Genetically modified organisms, or GMOs, are organisms whose genetic makeup has been artificially altered through a process known as recombinant DNA technology. According to the Human Genome Project, GMOs are created when scientists select specific genes within one organism and insert them into a different species. Scientists generally design GMOs to convey some sort of improvement or benefit to the organism. Genetic modification has been widely used for the last two decades in a variety of industries.
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Plant crops, including both food and fiber harvests, have been subject to several types of genetic modification. Genes used to increase yields include those conveying drought, pest and disease-resistance. Genetically modified seeds have been grown in the U.S. since 1996, with the trend towards using GMO seeds steadily increasing. According to the GMO Compass website, in 2009 more than 88 percent of U.S.-produced corn, soybean and cotton crops were genetically modified.
GMO animals are also frequently seen in agriculture. Genes for increased milk and egg production, disease-resistance and higher meat proportions are among those introduced into these populations.
The inception of genetic modification has transformed the field of medicine. According to the Institute for Traditional Medicine, one of the first applications of genetic modification was the creation a bacterial strain capable of producing human insulin. Insulin, the hormone lacking in people with diabetes, was previously isolated from pig pancreas. Recombinant insulin offers many advantages over pig insulin, including cost savings, fewer allergic reactions and putting an end to the practice of euthanizing pigs for their insulin. Other examples of GMOs used in medicine include pharmaceutical agents produced in sheep’s milk and vaccines grown in chicken eggs.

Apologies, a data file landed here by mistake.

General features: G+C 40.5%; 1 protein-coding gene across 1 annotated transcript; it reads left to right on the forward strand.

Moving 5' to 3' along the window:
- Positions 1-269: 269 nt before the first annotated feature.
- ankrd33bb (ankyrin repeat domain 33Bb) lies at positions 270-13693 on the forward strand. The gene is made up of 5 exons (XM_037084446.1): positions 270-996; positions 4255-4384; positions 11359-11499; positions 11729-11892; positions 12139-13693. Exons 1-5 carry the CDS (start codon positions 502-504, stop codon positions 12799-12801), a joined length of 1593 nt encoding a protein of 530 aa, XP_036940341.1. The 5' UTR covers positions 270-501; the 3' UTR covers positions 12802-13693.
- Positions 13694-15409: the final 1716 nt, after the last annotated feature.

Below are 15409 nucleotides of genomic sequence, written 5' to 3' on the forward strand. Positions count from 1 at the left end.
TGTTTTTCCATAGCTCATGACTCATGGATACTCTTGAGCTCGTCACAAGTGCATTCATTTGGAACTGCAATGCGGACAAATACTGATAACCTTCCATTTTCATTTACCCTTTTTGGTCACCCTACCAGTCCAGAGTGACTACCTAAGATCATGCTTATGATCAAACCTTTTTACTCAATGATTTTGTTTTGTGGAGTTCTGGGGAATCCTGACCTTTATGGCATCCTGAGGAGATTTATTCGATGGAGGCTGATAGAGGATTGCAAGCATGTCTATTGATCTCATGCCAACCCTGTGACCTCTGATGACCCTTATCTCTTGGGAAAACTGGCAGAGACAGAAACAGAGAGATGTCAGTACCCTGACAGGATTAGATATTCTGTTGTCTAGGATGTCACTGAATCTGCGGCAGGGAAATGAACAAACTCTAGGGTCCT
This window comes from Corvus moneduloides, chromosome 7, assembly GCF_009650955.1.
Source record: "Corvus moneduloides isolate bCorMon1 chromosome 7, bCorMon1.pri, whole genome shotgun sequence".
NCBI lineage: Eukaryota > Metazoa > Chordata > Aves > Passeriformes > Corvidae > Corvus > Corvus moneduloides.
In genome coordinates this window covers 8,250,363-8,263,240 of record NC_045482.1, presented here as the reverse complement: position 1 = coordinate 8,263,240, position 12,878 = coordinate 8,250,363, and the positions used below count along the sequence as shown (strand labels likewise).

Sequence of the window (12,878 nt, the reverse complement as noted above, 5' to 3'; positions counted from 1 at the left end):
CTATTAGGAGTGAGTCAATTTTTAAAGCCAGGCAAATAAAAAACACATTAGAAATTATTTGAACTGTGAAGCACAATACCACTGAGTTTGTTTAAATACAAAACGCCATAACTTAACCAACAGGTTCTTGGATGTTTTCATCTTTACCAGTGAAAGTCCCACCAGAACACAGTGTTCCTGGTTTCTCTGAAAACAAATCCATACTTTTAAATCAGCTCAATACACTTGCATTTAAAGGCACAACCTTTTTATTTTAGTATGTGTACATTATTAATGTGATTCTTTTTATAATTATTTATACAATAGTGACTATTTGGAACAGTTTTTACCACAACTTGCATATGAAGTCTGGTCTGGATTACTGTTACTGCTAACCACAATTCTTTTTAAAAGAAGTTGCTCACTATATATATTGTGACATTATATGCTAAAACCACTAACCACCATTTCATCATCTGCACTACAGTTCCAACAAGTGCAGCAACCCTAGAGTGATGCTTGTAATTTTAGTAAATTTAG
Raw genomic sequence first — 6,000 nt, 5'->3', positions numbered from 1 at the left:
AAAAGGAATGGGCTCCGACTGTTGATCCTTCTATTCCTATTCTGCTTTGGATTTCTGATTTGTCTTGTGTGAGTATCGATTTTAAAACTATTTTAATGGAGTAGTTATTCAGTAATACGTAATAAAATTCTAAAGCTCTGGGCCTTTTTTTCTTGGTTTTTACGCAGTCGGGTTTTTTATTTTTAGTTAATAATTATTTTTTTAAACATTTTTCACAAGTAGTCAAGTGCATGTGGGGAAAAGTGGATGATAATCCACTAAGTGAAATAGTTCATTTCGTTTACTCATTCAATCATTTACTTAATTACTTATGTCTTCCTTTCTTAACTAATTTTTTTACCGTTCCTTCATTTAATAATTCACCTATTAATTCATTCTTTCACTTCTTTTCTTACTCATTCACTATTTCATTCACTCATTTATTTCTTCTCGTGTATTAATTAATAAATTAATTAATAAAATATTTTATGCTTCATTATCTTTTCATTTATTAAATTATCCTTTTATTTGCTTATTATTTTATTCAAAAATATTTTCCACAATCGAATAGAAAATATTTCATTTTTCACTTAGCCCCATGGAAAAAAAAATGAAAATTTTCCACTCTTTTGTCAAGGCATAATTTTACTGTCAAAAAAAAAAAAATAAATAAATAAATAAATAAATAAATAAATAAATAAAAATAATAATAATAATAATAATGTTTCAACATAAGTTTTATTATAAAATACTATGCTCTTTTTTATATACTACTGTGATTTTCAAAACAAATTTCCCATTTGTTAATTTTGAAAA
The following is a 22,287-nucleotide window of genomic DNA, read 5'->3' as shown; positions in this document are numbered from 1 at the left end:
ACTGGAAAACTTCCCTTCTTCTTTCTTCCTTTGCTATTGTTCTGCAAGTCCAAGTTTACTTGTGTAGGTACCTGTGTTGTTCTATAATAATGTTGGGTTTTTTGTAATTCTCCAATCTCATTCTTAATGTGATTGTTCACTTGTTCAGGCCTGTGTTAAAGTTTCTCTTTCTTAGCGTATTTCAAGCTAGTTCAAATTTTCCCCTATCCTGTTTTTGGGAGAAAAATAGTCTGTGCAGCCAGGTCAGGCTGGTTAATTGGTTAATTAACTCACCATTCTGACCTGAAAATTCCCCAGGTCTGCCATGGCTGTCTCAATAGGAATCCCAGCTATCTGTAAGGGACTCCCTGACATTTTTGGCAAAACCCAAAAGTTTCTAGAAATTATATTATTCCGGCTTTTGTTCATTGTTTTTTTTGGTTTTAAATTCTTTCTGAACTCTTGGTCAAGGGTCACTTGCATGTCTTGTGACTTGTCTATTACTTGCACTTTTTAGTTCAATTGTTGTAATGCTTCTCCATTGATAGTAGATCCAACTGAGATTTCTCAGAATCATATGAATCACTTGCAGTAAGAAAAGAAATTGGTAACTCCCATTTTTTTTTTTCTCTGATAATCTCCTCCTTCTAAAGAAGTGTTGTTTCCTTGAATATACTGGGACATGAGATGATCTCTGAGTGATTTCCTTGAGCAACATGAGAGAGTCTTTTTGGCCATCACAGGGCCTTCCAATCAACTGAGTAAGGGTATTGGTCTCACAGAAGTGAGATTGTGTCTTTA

Bioremediation describes any process by which living organisms are used to clean up contaminated soil or water. Bioremediation generally uses microorganisms, small bacteria and yeasts, which ingest the contaminants in a given site and render them inert through the cells’ own metabolic processes. Although certainly advantageous, bioremediation has had limited use because the organisms must be able to survive, and indeed thrive, in a contaminated environment in order to do their work. According to the BioBasics website, factors affecting their survival could include temperature, pH, oxygen levels and nutrients. Genetic modification makes it possible to engineer bacteria that will be robust within a given environment, by inserting genes that will ensure their survival.
REFERENCES & RESOURCES
- The Human Genome Project: Genetically Modified Foods and Organisms
- GMO Compass: Tendency Increasing Further
- Institute for Traditional Medicine: Issues Surrounding Genetically Modified (GM) Products
- The Government of Canada: BioBasics--Bioremediation
- Arizona State University School of Life Sciences: Plasmids